Speculating on bonds vs. buying gold

Figuring out whether bonds will go up or down can be tricky, but gold may be a safer bet.

By , Guest blogger

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    A 999.9 fine gold 100 troy ounce Engelhard gold bar is seen on the floor of the New York Stock Exchange in New York, November 9, 2010. Guest blogger Bill Bonner writes that gold can be a good investment option if you are hesitant about stocks or bonds.
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US bonds fell yesterday. The feds borrowed more. The deficit for January was nearly $50 billion. The record for January was hit two years ago – $63 billion.

This puts the US on track for a record deficit of $1.5 trillion.

Wait a minute. This is the 5th year after the crisis began. You’d think federal finances would be getting back to normal. And normal means deficits of 2% or 3%, not 10%.

Recommended: Could you pass a US citizenship test?

What gives? They cut taxes!

Associated Press has more of the details:

The Congressional Budget Office is projecting a record deficit of $1.5 trillion this budget year, which ends in September. The estimate was revised upward last month based on a tax-cut package brokered between the White House and Republicans that will add $400 billion to this year’s red ink.

That will mark the third consecutive year that the government’s deficit has been over $1 trillion, unprecedented imbalances that have been caused by the worst recession since the 1930s. That meant a sharp drop in government tax collections as millions of people lost their jobs while at the same time the government was boosting spending to stimulate the economy and stabilize the banking system.

Obama is facing GOP demands to slash billions from government programs as he prepares to unveil his budget for 2012 on Monday. That spending blueprint will contain a five-year freeze on many domestic government programs but GOP House members contend it is far too timid in slashing deficits. They are putting together a proposal for the current 2011 budget year that will trim spending by $32 billion, a downpayment on their pledge to roll total spending back to 2008 levels.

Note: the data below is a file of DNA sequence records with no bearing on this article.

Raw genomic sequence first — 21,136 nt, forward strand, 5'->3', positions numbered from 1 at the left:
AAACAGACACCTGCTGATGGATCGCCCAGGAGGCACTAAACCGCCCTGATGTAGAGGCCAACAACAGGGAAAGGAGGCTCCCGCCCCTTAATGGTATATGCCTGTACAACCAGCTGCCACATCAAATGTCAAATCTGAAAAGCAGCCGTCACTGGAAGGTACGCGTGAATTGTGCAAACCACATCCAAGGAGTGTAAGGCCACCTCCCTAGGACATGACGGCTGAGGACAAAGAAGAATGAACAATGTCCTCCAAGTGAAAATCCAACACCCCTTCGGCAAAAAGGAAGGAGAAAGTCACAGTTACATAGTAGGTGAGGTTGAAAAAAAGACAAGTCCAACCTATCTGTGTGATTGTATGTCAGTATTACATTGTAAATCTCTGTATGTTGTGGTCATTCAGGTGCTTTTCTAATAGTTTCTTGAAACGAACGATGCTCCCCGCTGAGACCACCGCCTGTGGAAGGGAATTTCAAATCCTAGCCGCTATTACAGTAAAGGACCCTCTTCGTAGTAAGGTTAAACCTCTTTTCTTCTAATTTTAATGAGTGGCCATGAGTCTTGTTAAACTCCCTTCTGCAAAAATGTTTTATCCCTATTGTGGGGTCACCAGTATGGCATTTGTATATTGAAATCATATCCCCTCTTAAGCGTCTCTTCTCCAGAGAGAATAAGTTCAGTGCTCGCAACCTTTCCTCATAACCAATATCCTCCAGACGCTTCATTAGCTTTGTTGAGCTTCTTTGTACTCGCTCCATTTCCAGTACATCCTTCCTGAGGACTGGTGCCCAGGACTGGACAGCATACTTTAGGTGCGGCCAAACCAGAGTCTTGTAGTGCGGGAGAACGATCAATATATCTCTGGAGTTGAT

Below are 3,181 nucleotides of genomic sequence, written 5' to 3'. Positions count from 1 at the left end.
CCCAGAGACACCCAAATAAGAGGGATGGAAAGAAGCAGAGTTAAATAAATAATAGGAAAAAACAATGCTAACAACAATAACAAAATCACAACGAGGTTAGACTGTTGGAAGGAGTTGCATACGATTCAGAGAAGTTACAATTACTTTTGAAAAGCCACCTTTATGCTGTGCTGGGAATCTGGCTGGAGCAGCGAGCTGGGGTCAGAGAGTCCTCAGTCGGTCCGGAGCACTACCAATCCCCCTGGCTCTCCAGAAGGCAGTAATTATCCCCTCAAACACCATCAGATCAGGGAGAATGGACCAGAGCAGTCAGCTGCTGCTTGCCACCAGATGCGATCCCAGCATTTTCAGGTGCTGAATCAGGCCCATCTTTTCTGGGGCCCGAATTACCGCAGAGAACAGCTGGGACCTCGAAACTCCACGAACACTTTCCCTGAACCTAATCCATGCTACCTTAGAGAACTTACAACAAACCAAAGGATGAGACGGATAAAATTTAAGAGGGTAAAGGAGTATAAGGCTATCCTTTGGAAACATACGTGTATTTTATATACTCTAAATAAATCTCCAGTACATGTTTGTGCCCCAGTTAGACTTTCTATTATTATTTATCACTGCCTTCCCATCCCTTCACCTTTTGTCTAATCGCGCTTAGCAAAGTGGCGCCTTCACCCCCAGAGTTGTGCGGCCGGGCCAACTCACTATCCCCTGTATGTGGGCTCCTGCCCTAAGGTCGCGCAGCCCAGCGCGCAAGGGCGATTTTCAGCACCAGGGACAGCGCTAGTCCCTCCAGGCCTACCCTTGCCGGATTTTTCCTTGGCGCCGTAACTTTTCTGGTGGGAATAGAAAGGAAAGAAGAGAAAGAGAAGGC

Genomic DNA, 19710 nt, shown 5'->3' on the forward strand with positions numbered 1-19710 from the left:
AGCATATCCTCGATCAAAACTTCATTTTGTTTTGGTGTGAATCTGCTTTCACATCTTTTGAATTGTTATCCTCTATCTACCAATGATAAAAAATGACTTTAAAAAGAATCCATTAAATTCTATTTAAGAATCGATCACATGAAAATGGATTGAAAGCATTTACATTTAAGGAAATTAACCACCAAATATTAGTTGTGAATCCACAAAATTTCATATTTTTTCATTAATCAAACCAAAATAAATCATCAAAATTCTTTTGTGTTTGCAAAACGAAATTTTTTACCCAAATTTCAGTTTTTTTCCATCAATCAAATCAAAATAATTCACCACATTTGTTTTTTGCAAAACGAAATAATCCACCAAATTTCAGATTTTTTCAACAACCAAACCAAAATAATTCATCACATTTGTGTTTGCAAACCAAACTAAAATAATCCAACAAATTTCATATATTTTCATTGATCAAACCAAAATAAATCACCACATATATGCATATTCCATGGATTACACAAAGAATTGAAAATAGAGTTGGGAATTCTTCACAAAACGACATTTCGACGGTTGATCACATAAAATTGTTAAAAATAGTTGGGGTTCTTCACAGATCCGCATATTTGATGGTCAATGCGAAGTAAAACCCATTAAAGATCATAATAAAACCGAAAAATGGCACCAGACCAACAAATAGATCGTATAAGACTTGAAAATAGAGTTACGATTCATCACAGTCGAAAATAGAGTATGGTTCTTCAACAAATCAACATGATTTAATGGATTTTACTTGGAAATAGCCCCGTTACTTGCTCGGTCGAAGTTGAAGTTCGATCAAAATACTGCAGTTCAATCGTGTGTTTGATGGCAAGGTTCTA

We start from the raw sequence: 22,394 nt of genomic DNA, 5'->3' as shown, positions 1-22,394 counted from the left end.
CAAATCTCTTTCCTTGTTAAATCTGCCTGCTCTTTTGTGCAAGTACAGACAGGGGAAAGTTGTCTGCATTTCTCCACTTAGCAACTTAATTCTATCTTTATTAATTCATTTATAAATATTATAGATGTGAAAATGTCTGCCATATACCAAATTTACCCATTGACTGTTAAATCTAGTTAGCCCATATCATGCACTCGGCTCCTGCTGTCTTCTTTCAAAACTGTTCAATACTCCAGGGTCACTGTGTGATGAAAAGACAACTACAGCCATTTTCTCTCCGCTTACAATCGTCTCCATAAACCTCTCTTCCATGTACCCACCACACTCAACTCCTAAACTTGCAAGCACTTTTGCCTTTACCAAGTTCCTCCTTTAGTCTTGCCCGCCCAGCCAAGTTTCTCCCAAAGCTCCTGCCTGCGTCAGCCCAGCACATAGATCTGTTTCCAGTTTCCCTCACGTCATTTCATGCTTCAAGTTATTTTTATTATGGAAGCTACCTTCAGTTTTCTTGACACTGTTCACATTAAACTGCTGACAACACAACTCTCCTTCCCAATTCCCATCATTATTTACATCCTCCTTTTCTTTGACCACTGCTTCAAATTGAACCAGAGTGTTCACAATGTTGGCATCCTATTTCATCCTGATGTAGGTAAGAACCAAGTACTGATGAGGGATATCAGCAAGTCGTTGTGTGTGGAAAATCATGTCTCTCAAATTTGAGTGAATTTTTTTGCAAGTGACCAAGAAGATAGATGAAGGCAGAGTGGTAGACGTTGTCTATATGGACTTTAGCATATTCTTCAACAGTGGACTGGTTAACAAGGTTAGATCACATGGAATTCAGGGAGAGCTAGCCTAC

The feds are spending $1.50 for every dollar they collect in taxes. We have no comment on this kind of public finance program. Anything we could say, no matter how provocative or grotesque, is dwarfed by the facts.

But what is really puzzling is how they get away with it. Where are the bond vigilantes?

The funny thing is that if you believe the “recovery” story, you naturally think inflation will pick up and bonds will go down. You should be a vigilante. You should sell bonds. Bonds should go down.

If you don’t believe the recovery story, you can buy bonds without worrying. If the economy weakens, bonds should go up. Heck, the Fed will probably keep buying them, helping to keep prices high.

At least for a while. There’s the rub. There’s the itch. There’s the festering sore.

If the economy “recovers,” bonds go down.

If the economy doesn’t recover, the Feds buy bonds with dollars they created out of nowhere. Dollar holders everywhere – including those who own US Treasury bonds – should be alarmed. They should be vigilantes too.

Either way, sooner or later, bonds should go down.

The one thing that bothers us about this logic is the fact that so many people think it is true. Everyone now seems to expect stocks to rise and bonds to fall. What if it is the other way around?

Wouldn’t surprise us.

But what if you don’t like stocks or bonds? What if you think the whole damned capital structure is going to fall down? What if you think stocks will sink with the economy…and bonds will sink with the dollar?

Not necessarily in that order.

What do you do then?

You buy gold. You wait.

How long?

A year? Two years? Five years?

What’s the hurry?

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